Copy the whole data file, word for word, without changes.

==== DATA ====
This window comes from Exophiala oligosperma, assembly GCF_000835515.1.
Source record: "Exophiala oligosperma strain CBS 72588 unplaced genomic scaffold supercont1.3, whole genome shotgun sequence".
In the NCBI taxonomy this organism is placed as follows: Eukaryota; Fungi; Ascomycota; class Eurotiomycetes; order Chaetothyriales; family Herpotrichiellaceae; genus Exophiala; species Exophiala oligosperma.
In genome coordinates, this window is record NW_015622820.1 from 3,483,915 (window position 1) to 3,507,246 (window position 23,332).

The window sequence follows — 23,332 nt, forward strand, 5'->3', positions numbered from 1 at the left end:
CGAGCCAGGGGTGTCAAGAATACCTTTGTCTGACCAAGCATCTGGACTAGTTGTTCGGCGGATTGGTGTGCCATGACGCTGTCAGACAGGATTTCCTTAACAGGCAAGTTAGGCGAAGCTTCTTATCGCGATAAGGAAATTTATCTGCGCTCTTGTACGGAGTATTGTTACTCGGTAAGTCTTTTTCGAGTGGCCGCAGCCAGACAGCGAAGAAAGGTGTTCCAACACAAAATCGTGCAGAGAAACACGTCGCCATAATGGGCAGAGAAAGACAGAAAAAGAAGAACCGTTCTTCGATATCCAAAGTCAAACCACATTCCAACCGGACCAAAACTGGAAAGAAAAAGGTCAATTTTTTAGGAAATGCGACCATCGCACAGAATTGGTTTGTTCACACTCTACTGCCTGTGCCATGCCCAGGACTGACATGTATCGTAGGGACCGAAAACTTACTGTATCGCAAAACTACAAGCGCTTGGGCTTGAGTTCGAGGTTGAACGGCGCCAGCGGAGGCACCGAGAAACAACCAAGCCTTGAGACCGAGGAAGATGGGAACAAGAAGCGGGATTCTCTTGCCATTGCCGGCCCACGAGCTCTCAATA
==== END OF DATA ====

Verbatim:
This window comes from Exophiala oligosperma, assembly GCF_000835515.1.
Source record: "Exophiala oligosperma strain CBS 72588 unplaced genomic scaffold supercont1.3, whole genome shotgun sequence".
In the NCBI taxonomy this organism is placed as follows: Eukaryota; Fungi; Ascomycota; class Eurotiomycetes; order Chaetothyriales; family Herpotrichiellaceae; genus Exophiala; species Exophiala oligosperma.
In genome coordinates, this window is record NW_015622820.1 from 3,483,915 (window position 1) to 3,507,246 (window position 23,332).

The window sequence follows — 23,332 nt, forward strand, 5'->3', positions numbered from 1 at the left end:
CGAGCCAGGGGTGTCAAGAATACCTTTGTCTGACCAAGCATCTGGACTAGTTGTTCGGCGGATTGGTGTGCCATGACGCTGTCAGACAGGATTTCCTTAACAGGCAAGTTAGGCGAAGCTTCTTATCGCGATAAGGAAATTTATCTGCGCTCTTGTACGGAGTATTGTTACTCGGTAAGTCTTTTTCGAGTGGCCGCAGCCAGACAGCGAAGAAAGGTGTTCCAACACAAAATCGTGCAGAGAAACACGTCGCCATAATGGGCAGAGAAAGACAGAAAAAGAAGAACCGTTCTTCGATATCCAAAGTCAAACCACATTCCAACCGGACCAAAACTGGAAAGAAAAAGGTCAATTTTTTAGGAAATGCGACCATCGCACAGAATTGGTTTGTTCACACTCTACTGCCTGTGCCATGCCCAGGACTGACATGTATCGTAGGGACCGAAAACTTACTGTATCGCAAAACTACAAGCGCTTGGGCTTGAGTTCGAGGTTGAACGGCGCCAGCGGAGGCACCGAGAAACAACCAAGCCTTGAGACCGAGGAAGATGGGAACAAGAAGCGGGATTCTCTTGCCATTGCCGGCCCACGAGCTCTCAATA